Experts Urge Removal of Space Debris From Orbit

Action is needed soon to remove the largest pieces of space debris from orbit before the amount of junk destroys massive amounts of critical space infrastructure, according to a panel at the Sixth European Conference on Space Debris.

“Whatever we are going to do, whatever we have to do, is an expensive solution,” said Heiner Klinkrad, head of the European Space Agency space debris office, in a panel this week that was broadcast on ESA’s website.

“We have to compare the costs to solving the problem in an early stage as opposed to losing the infrastructure in orbit in the not-too-distant future.”

The panel estimated that there is $1.3 billion (1 billion Euros) worth of space satellite infrastructure that must be protected. The 200 most crucial satellites identified by the space community have an insured value of $169.5 million (130 million Euros), Klinkrad added.

Critical infrastructure, though not specified exactly by the panel, can include communication satellites and military eyes in the sky. Also at risk is that largest of human outposts in space — the International Space Station.

A view of the International Space Station as seen by the last departing space shuttle crew, STS-135. Credit: NASA
A view of the International Space Station as seen by the last departing space shuttle crew, STS-135. Credit: NASA

The conference concluded that without further action — even without launching any new rockets — it’s quite possible there could be a runaway effect of collisions producing debris within a few decades. Even a tiny object could act like a hand grenade in orbit if it smashes into a satellite, Klinkrad said.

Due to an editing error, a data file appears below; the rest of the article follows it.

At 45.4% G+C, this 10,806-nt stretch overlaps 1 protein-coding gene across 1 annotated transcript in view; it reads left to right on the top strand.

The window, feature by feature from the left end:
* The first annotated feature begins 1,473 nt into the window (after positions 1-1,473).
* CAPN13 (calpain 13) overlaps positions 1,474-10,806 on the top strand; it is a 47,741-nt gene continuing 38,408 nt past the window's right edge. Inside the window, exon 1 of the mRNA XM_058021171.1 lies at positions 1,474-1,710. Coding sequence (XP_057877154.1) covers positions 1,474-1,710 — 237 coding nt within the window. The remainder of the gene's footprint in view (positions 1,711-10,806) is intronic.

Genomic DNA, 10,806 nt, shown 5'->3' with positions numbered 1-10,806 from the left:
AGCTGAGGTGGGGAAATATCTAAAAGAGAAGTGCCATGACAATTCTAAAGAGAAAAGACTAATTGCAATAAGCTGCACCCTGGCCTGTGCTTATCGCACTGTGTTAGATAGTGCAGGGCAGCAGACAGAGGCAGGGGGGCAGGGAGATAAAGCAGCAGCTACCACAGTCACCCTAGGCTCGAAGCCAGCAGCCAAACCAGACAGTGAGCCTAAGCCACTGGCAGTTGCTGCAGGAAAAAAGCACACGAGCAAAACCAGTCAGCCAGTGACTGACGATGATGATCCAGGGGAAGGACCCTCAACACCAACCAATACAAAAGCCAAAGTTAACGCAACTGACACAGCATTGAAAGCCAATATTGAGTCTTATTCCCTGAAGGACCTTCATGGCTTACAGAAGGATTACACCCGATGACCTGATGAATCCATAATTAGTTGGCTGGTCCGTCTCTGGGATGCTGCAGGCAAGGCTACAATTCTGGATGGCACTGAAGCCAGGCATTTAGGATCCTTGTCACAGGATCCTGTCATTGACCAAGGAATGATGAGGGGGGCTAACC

A recent example of the problem: a piece of Chinese space debris smashed into a Russian satellite in March. It didn’t destroy the satellite, but altered its orbit.

To mitigate the situation, representatives suggested removing 5 to 10 large pieces of debris every year. They added they are uncertain about how soon a large problem would occur, but noted that the number of small objects is definitively increasing annually according to measurements done by the Walter Baade 6.5-meter Magellan Telescope.

“[It’s] something we haven’t know until now. We have been suspecting it is the case … this is a new result which is very important.”

While highlighting the risk, the European representatives of the panel added they are not standing idly by. Already, there are regulatory changes that could slow the problem for future launches — although there still will be cleanup to do from five past decades of space exploration.

Artist's conception of DEOS (German orbital servicing mission). Credit: Astrium
Artist’s conception of DEOS (German orbital servicing mission). Credit: Astrium

A few of the points brought up:

– German officials are working on an in-orbit satellite servicing solution called DEOS. “The DEOS project will for the first time demonstrate technologies for the controlled in-orbit disposal of a defective satellite,” Astrium, the prime contractor for the definition phase, wrote in a press release in 2012. “In addition, DEOS will practice how to complete maintenance tasks – refuelling in particular – that extend the service life of satellites.”

– France’s Parliament passed the Space Operations Act in December 2010. “Its chief objective is to ensure that the technical risks associated with space activities are properly mitigated, without compromising private contractors’ competitiveness,” French space agency CNES wrote on its website. “The government provides a financial guarantee to compensate damages to people, property or the environment.”